December 27, 2018
“I need love
Not some sentimental prison
I need god
Not the political church
I need fire
To melt the frozen sea inside me
I need love.”
– Sam Phillips
Image by Luke, Ma, “Love by Nature,” shared under provisions of Creative Commons Attribution License 2.0.
I started this year with a post focused on love, and this idea that 2018 would be the year of love. This thinking wasn’t offered through rose-colored glasses, but from a shared sense and conviction that love would be required to see the year through. And not just any kind of love. In that original post there were a few definitions and quotes that we have been playing with at IISC, including these:
“All awakening to love is spiritual awakening… All the great social movements for freedom and justice in our society have promoted a love ethic.”
– bell hooks
“Justice is what love looks like in public.”
– Cornel West
“To show compassion for an individual without showing concern for the structures of society that make him [sic] an object of compassion is to be sentimental rather than loving.”
– William Sloane Coffin
“Love is seeing the other as a legitimate other.”
– Humberto Maturana
December 22, 2014
“The ultimate act of love is allowing ourselves and others to be complex.”
“As long as it remains invisible, it is guaranteed to remain insoluble.”
Margaret Heffernan, from Willful Blindness
Photo by Marie Aschehoug-Clauteaux
As I look back on 2014 through the lens of the work we have done at IISC supporting networks and movements for social justice and system change, one of the most significant themes that I’ve distilled is the value of “making the invisible visible.” This month I’ve facilitated a number of reflection sessions with diverse groups to gauge the development and impact they have felt and observed from our work over the course of the year. I tend to ask people how they see change happening at different levels: self, group, larger systems (organization, neighborhood, community, state, region, etc.). I also like to ask them to reflect via the use of stories, which I find often help to capture and convey developmental processes.
What has come from this sharing is that even though some of the big goals around equity and sustainability remain elusive, there has been movement and a significant part of this development comes down to seeing what had previously been unseen. While the methods for getting to this recognition have varied – from system mapping and analysis to network mapping to structural and power analysis to learning journeys to dialogue and tackling difficult conversations – by creating ample space to see, share and suppose, there has been significant deepening of relationships (to self, other, the work), change processes, and potential impact.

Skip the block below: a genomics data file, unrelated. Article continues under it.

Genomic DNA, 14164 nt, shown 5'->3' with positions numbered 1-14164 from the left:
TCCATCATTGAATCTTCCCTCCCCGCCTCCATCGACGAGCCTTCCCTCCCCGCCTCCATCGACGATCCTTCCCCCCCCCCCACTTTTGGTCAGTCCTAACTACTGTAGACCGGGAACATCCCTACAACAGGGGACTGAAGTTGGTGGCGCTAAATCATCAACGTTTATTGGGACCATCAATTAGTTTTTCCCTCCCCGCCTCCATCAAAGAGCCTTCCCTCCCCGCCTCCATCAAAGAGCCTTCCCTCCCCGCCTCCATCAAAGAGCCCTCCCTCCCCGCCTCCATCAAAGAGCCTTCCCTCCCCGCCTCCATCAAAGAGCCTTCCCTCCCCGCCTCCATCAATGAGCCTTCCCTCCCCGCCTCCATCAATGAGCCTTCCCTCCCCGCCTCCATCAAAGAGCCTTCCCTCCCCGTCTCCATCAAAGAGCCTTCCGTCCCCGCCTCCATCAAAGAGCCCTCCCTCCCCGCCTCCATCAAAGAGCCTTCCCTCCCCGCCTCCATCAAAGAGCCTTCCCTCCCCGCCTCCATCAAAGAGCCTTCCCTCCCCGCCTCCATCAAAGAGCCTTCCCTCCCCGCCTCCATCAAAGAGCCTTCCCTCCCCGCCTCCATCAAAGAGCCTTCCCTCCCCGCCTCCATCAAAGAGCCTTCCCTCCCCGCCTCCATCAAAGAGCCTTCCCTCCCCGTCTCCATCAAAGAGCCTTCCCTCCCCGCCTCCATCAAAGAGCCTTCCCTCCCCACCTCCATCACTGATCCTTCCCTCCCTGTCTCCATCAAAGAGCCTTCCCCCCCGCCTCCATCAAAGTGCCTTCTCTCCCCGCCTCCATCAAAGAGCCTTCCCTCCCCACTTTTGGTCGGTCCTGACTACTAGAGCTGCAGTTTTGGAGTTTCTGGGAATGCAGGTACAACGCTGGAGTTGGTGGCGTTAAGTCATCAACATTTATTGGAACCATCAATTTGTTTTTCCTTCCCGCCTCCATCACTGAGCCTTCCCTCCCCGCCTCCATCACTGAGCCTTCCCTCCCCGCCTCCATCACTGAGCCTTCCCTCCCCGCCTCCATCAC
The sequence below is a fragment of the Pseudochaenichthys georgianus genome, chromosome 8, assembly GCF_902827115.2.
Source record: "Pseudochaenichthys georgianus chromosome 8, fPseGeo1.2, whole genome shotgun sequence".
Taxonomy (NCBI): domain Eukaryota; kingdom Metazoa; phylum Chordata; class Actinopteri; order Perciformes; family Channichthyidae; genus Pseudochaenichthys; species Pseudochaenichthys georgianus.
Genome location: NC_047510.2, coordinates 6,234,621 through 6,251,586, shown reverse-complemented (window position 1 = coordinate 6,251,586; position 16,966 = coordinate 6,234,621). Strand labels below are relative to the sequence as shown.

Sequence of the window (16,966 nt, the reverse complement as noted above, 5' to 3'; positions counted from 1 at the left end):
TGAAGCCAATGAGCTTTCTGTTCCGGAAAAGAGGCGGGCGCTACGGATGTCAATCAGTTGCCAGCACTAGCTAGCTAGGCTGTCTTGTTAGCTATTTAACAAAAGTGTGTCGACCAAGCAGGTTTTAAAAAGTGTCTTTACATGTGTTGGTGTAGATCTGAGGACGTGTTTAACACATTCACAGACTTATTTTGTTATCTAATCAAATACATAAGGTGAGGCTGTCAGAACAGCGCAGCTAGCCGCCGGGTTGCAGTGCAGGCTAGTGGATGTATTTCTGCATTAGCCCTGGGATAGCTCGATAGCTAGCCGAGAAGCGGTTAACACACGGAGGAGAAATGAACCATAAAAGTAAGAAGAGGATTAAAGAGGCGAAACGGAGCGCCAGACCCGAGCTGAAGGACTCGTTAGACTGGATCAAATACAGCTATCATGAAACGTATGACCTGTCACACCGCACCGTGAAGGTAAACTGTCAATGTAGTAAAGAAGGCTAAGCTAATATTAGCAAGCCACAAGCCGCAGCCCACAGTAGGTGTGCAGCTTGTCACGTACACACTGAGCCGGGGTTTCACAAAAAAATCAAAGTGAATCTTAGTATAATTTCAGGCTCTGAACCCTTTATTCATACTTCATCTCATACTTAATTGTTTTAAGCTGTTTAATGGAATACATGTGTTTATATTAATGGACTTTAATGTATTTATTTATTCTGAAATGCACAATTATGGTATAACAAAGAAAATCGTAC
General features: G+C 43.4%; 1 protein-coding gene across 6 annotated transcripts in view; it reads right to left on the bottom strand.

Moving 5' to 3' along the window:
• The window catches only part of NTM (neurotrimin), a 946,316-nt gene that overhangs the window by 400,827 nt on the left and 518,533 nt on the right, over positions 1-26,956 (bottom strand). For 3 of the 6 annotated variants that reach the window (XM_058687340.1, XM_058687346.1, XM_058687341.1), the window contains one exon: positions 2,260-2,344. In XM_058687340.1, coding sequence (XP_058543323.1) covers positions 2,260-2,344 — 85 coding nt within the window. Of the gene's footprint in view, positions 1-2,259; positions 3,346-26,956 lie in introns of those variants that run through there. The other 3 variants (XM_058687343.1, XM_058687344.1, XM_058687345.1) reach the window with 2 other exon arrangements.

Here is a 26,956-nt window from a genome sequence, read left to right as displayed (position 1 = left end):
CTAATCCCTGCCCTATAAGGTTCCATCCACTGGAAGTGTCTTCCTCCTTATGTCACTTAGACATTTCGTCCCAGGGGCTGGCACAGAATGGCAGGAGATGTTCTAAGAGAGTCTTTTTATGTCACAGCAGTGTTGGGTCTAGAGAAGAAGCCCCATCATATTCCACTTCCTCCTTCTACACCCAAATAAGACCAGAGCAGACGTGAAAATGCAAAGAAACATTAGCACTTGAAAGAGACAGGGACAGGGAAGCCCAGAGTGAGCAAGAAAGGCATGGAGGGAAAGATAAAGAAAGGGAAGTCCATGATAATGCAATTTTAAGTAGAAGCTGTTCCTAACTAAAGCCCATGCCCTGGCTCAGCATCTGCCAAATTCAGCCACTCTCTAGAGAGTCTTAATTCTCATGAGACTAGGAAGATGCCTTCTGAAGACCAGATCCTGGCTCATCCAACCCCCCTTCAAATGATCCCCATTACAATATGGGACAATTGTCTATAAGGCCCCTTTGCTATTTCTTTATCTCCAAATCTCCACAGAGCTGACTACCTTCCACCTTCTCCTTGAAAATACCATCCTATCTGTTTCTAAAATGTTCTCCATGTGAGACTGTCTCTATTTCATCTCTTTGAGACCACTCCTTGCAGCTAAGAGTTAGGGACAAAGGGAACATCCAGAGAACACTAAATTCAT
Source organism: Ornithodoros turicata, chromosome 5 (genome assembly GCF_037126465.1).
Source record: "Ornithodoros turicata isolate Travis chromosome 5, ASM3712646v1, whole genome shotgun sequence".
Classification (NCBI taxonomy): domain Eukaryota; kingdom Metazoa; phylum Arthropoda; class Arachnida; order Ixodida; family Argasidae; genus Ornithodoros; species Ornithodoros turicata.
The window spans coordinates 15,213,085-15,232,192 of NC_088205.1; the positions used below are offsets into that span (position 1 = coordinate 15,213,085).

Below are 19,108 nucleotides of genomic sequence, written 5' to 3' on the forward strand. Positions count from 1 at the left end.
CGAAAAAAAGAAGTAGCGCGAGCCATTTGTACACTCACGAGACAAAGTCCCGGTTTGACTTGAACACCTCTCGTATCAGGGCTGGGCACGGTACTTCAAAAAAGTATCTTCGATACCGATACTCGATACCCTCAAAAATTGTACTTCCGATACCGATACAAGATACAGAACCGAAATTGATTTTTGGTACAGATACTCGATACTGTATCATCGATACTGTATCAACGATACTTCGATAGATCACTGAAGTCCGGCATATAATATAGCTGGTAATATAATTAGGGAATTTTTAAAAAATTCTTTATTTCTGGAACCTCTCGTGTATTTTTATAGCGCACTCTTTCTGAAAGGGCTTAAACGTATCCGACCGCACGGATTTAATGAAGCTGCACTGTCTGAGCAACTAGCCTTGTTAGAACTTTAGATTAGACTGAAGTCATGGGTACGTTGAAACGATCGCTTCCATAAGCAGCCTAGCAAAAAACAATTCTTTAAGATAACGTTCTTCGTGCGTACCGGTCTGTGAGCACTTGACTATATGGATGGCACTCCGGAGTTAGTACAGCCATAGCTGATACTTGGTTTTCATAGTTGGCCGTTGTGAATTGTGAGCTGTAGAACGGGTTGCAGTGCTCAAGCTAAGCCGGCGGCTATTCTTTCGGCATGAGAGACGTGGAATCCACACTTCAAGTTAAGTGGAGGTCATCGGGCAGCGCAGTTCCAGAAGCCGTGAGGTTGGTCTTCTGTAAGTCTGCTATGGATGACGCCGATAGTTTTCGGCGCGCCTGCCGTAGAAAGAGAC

So what is being made visible? Read More
June 26, 2014
Picking up on the spirit of yesterday’s post about asking “beautiful questions” and inspired by a staff challenge to articulate lines of inquiry stemming from IISC’s core lenses, I offer this post. It distills some of the underlying questions that adopting a “network lens” inspires for social change work. Please add, adjust, edit, and rift!
- How does your organization/network/change initiative strive to add value to (rather than duplicate) existing efforts? What do you do best, and how might you then connect to the rest?
- What are you doing to support and strengthen connections and alignment within and beyond your organization/network/change initiative?
April 3, 2013
“Structure is purpose expressed through design.”
– Marjorie Kelly, Owning Our Future
Detroit Voices: A Community Calls Out for Change from Phase 4 Media on Vimeo.
The new food movement, which is really several related but distinct movements, is a beacon of hope in this country. You can find evidence of this in many diverse settings, from Flint, Michigan to Northeast Iowa to northern Vermont to Oakland, California. While there are important distinctions in terms of emphasis and core players, one cross-cutting theme appears to be that we must create new structures to better nourish ourselves (calorically, economically, socially) through policy change, different land use patterns, new infrastructure, stronger relationships with ecosystems, new enterprises, and community building. From the growing number of food policy councils, to alternative financing mechanisms, practices like permaculture and agroforestry, and more intentional network building, people are setting the stage for some significant societal shifts. Read More